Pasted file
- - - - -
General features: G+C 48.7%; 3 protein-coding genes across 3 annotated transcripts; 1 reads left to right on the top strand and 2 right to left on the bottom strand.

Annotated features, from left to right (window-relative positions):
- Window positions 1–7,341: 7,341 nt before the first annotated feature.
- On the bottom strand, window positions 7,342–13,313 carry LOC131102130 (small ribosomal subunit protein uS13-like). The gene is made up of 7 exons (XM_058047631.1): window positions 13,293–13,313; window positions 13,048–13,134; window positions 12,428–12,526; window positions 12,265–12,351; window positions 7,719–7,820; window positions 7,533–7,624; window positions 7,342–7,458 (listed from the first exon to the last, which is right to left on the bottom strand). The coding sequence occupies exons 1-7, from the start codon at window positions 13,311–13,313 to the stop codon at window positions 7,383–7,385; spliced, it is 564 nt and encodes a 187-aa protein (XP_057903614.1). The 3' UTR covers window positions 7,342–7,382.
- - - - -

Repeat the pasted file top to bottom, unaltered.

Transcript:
General features: G+C 48.7%; 3 protein-coding genes across 3 annotated transcripts; 1 reads left to right on the top strand and 2 right to left on the bottom strand.

Annotated features, from left to right (window-relative positions):
- Window positions 1–7,341: 7,341 nt before the first annotated feature.
- On the bottom strand, window positions 7,342–13,313 carry LOC131102130 (small ribosomal subunit protein uS13-like). The gene is made up of 7 exons (XM_058047631.1): window positions 13,293–13,313; window positions 13,048–13,134; window positions 12,428–12,526; window positions 12,265–12,351; window positions 7,719–7,820; window positions 7,533–7,624; window positions 7,342–7,458 (listed from the first exon to the last, which is right to left on the bottom strand). The coding sequence occupies exons 1-7, from the start codon at window positions 13,311–13,313 to the stop codon at window positions 7,383–7,385; spliced, it is 564 nt and encodes a 187-aa protein (XP_057903614.1). The 3' UTR covers window positions 7,342–7,382.